Eighteen months after its landmark rule aimed at preventing black lung disease took effect, the Mine Safety and Health Administration (MSHA) is implementing Phase II. Beginning today, underground coal mine operators are required to collect an increased number of coal dust samples, use a continuous personal dust monitor to measure dust levels in real time, and notify miners more quickly about the results of dust sampling. The CPDM is a belt-wearable, computerized device that measures and displays the accumulated and full-shift exposure to respirable coal mine dust

“For the first time, coal miners will know in real time how much coal mine dust they are breathing during their shift, so that immediate corrective actions can be taken,” said Joseph A. Main, assistant secretary of labor for mine safety and health. “This marks the next step in our efforts to end black lung disease once and for all.”

Under Phase II of the rule, CPDMs must be used to monitor underground coal mine occupations exposed to the highest respirable dust concentrations, as well as all miners with evidence of black lung. For high-exposure occupations, 15 valid samples must be obtained every quarter – instead of the five samples previously collected every two months – followed by sampling of 15 shifts for other occupations. Finally, operators must post results of CPDM sampling within 12 hours of the sampled shift, and miners with evidence of black lung must be given a copy of the sample data within the first hour of the miner’s next work shift.

Since the final rule went into effect on Aug. 1, 2014, 87,534 dust samples have been collected from 1,363 surface and underground coal mines by MSHA and mine operators. *Nearly 99 percent of those samples met compliance levels.

Furthermore, MSHA noted a dramatic decrease in coal miners’ exposure to respirable crystalline silica dust, with rates dropping to nearly half of those that were recorded in 2009, the year MSHA launched its End Black Lung – Act Now Campaign. Like black lung, silicosis is a debilitating and potentially deadly lung disease. Respirable coal mine dust levels followed a similar trend, dropping each year since 2009.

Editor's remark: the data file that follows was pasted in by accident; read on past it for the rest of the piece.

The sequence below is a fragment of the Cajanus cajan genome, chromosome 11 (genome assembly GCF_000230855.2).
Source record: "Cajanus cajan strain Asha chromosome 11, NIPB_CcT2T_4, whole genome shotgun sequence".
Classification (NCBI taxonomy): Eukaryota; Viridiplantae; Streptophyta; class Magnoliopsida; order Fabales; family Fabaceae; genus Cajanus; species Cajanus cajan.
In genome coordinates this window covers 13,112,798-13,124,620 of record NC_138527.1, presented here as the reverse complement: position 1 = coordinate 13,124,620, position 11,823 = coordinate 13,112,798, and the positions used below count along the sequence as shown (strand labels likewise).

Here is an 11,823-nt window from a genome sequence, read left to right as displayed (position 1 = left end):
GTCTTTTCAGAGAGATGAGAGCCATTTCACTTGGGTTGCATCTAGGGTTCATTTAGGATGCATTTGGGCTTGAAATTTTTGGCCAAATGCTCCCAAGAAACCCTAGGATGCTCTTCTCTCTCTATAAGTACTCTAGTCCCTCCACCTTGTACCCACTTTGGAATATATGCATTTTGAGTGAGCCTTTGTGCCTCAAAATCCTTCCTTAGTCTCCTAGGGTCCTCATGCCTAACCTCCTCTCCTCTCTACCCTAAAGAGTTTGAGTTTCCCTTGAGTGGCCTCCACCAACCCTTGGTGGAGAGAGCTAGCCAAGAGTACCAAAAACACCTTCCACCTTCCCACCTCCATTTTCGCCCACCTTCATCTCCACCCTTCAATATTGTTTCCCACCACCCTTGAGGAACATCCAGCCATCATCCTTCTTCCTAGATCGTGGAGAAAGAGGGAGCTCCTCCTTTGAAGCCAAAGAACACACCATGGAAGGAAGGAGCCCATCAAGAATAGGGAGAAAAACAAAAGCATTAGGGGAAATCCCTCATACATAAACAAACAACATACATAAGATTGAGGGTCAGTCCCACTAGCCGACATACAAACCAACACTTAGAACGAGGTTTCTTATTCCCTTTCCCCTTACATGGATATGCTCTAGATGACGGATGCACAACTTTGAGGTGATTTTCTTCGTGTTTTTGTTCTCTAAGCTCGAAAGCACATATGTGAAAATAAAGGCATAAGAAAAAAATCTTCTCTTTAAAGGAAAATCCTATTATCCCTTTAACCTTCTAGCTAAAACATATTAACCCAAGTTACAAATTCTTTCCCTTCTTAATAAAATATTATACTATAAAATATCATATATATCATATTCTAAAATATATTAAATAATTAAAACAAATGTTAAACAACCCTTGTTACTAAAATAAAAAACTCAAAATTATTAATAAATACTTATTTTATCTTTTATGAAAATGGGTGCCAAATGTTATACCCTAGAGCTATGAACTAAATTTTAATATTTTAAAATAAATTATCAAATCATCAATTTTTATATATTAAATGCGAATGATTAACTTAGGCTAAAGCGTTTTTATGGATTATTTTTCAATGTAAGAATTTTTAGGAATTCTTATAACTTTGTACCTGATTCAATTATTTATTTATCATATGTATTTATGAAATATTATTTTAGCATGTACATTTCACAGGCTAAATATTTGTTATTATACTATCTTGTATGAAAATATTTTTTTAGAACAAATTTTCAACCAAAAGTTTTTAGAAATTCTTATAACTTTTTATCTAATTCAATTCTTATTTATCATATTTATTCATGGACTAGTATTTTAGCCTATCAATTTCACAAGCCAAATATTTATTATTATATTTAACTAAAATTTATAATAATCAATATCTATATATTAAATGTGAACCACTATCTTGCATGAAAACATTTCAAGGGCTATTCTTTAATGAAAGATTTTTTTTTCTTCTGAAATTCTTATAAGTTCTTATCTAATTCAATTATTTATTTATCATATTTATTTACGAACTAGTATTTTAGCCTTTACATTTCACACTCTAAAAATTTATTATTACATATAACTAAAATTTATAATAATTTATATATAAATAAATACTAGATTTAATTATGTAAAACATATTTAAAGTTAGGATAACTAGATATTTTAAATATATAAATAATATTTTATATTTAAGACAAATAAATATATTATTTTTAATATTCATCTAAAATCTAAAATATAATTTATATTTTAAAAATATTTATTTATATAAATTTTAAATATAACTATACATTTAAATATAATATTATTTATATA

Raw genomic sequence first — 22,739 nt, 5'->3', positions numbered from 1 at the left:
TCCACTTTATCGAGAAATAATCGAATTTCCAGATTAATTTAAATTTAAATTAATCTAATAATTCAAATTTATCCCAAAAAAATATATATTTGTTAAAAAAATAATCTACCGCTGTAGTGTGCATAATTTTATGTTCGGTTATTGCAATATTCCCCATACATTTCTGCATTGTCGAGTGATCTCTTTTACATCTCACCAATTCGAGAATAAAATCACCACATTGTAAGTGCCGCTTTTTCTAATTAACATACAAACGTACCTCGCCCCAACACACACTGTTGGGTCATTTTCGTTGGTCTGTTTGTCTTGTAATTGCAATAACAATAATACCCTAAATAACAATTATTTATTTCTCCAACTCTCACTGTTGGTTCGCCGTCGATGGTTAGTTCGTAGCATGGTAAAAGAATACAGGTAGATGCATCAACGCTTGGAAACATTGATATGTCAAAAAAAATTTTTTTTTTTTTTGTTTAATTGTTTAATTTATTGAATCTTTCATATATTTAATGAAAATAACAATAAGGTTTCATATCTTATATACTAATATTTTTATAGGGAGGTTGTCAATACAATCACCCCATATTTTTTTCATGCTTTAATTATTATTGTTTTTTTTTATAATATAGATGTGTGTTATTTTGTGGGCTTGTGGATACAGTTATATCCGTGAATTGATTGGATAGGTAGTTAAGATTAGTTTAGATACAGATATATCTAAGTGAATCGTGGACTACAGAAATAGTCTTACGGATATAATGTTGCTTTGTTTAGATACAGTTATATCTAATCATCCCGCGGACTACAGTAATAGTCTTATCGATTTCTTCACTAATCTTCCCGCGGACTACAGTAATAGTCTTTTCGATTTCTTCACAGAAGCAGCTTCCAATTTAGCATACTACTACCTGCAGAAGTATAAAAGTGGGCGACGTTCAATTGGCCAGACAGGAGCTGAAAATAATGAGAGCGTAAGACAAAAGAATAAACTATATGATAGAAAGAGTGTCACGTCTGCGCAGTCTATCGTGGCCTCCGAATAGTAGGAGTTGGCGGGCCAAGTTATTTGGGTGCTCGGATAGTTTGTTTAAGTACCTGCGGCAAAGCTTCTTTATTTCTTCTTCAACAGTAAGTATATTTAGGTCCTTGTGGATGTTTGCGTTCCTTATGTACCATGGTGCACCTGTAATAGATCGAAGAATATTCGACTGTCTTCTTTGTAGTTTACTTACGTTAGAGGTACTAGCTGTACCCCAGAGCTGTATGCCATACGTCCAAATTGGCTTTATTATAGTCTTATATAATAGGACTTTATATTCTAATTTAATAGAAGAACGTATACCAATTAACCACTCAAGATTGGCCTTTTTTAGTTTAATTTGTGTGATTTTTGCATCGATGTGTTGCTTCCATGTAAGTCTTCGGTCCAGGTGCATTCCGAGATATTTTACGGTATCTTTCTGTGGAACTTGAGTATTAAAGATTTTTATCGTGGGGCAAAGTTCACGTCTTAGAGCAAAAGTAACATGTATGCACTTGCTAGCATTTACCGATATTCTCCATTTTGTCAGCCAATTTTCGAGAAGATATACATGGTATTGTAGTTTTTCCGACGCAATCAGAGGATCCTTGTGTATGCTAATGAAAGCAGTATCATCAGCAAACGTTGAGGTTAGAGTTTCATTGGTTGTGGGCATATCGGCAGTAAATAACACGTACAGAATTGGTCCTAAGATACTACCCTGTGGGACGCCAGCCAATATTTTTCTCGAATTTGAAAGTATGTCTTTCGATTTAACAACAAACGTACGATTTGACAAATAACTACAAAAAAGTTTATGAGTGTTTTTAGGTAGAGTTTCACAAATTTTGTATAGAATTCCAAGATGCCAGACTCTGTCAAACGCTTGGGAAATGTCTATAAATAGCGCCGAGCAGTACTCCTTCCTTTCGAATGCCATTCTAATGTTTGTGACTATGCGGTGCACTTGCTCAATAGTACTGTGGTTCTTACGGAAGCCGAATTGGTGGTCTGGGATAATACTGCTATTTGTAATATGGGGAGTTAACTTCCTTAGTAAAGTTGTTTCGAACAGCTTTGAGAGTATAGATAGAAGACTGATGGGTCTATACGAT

Phase I of the rule placed increased requirements on mine operators to assure respirable dust controls are in place to keep dust levels down. Both the silica and coal dust averages dropped to a new low under Phase I.

“This strategically crafted rule was designed to be feasible and to achieve lower exposures to coal mine dust,” said Main. “It is already delivering positive results.”

On Jan. 25, 2016, the U.S. Court of Appeals for the 11th Circuit denied a challenge to the dust rule brought by two separate groups representing the coal industry. The court found that MSHA acted within its statutory authority in promulgating the dust rule, and that MSHA’s dust rule reflected reasonable agency decision making based on an expansive rulemaking record.

The National Institute for Occupational Safety and Health reports black lung has caused or contributed to the deaths of 76,000 coal miners since 1968. The percentage of miners identified with black lung has increased from 5 to 10 percent among long-tenured workers since the late 1990s.